The name Bioshock brings up some really heated debates among gamers. It was arguably last year's biggest and best game as it swept internet videogame forums and websites left and right, submerging gamers into one of the most dense atmosphere's a videogame has ever seen. And it's no surprise that the end result was so popular, seeing as how the developers of Bioshock were also the same group of folk that gave us the System Shock games. Years ago, Bioshock was originally announced to be in development for all next generation consoles, which meant that both the PlayStation 3 and Xbox 360 were getting the game. The game would later be announced as an X360 exclusive, but rumors of a PlayStation 3 version never died.
Considering that development was well underway for the PS3 version before the exclusivity, it made little sense for 2K Games to just cancel the project and we kept reaffirming our readers that the game is well underway. Tidbits and rumors from magazines would emerge saying the same, despite 2K denying it. We eventually got wind that a PS3 announcement is imminent, and that turned out to be true. Fast forward past the deluge of insanity that ensued after the X360 lost perhaps its biggest exclusive and we're here. Having had the final copy of the game for weeks now, I've played enough to tell you that the hype is well worth it. Admittedly, I never purchased an Xbox 360 simply due to fears of its build quality, so I never played Bioshock prior to this.
So after spending hours with the game, I've come away extremely impressed, habitually blurting out "brilliant" during every one of my sessions with the game. What separates Bioshock from other first person games is one of many things. For starters, there is no reliance on firepower as a means of killing and progressing through the game. That is not to say that there are no weapons in the game, there are quite a number of them, it's just that shooting to kill isn't the only way to get things done in the game.
In addition to handguns, shotguns, and the sort, there are also objects you can pick up and use during melee confrontations. You'll often see various objects on the floor that you have the option of picking up and carrying around as a melee weapon. You can see the object as much as you want, so don't worry about it breaking like some other first-person games with melee combat. And to add to that, a third combat mechanic grants you the ability to use Plasmids, a powerful 'psionic' force that lets the player expel shots of electricity, fire, telekinetically grab/throw objects and more.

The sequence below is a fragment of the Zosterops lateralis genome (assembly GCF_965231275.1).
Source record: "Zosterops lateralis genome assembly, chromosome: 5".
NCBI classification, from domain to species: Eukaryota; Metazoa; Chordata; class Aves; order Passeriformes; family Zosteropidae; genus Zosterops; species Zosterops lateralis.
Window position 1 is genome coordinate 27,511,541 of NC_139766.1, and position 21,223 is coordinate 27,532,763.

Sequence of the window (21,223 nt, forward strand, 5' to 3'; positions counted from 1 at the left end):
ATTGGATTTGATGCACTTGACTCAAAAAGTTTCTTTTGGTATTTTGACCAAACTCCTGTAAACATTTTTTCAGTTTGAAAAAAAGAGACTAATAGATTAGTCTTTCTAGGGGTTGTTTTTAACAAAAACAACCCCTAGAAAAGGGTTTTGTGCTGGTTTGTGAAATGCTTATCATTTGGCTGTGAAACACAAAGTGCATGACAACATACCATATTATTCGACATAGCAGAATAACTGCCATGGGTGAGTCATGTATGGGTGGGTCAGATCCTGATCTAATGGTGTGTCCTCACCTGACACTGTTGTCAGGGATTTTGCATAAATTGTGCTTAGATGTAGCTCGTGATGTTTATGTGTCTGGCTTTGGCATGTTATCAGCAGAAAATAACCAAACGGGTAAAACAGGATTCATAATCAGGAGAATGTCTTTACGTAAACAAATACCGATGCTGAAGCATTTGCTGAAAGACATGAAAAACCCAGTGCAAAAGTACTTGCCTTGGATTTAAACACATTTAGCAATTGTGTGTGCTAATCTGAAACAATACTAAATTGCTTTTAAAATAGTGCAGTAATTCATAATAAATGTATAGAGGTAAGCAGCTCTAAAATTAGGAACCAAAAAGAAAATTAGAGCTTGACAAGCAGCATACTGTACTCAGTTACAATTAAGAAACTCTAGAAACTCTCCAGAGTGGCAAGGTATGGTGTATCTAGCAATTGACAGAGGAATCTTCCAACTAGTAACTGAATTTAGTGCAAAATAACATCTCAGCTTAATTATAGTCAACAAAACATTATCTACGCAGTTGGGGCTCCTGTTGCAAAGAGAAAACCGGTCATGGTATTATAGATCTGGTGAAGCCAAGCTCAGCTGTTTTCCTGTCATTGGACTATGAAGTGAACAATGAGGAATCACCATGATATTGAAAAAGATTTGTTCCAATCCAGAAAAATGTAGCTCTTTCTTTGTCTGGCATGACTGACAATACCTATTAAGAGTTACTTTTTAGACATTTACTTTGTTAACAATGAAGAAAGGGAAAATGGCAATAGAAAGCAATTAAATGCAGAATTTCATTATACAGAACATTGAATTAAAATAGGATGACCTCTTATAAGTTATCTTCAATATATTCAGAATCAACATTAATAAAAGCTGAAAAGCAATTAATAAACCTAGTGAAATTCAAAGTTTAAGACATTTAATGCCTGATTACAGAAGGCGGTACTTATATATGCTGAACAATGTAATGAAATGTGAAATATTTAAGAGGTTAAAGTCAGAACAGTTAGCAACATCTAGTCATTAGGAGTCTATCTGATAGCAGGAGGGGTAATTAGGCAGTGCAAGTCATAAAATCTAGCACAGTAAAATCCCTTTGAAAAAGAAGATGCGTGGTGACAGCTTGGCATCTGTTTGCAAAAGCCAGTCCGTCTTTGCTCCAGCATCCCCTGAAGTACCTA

The cool thing about Plasmids is how intuitive using them feels. For example, you can shoot a charge of electricity onto a pool or just a puddle of water, and it'll electrocute any nearby enemies. You can take that one step further by setting an enemy on fire near a pool of water. If you do so, what usually happens is the enemy will try to use the water to put the flames out. In that instance, here's where you switch your Plasmid selection and charge the water with electricity to electrocute the enemy. It's a cool little trick I've heard and read about, and it's even cooler to pull it off. So yes, the attention to detail in Bioshock is that spectacular.
Another facet of this game that makes it so brilliant is its atmosphere, as I'm sure you may have heard before. No other first-person game takes you to a world that is so...unique. In other first-person games, you're either in the modern-day world or some sort of brooding environment possessed by the supernatural and your objective is to shoot mindlessly. Bioshock changes that, as it boasts an atmosphere that is so rich and enticing that it engages unlike any other first-person game. Instead of running and gunning, you'll stop and look around to appreciate the demolished beauty of this underworld. But you'll also stop and listen to any unusual activity, because practicing caution is something you'll want to do when you're walking through Rapture.
Visually, while the game engine is about 18 months old and there are better looking PS3 games out there, Bioshock is still a superb looking port marred by nothing more than just a few nit-picky issues. It's worth noting that I didn't find Bioshock to be a visual tour de force last year, so pardon me if I don't come off as excited about its technical prowess. With the visuals, the one thing everyone is dying to know is just how well the game stacks up to the X360 version. Well, there are trade-offs. For the PlayStation 3 version, the game no longer has any screen-tearing when the enhanced framerate option is enabled - this is in contrast to the X360 version. Furthermore, with the enhanced framerate on, the engine renders 60 frames per second more consistently than the X360 version did, which would often drop below 50fps. As far as what was sacrificed, the PS3's Bioshock has marginally lower texture quality. The differences in texture detail between both games are really small, and considering the trade-offs and that this is also a port, Bioshock for the PS3 is still every bit as impressive as the X360 version.
If you're on the fence about this port, well jump down with your wallet in hand. Bioshock for the PlayStation 3 is a superb experience that you must not miss out on. No other first-person game has an atmosphere like this and with such fantastic attention to detail. Don't worry about the visuals, they're hardly different than the Xbox 360 game, and it's also nice to have the option for a faster framerate without screen tearing. Bioshock is set to hit next week, get those pre-order slips ready.
10/13/2008 Arnold Katayev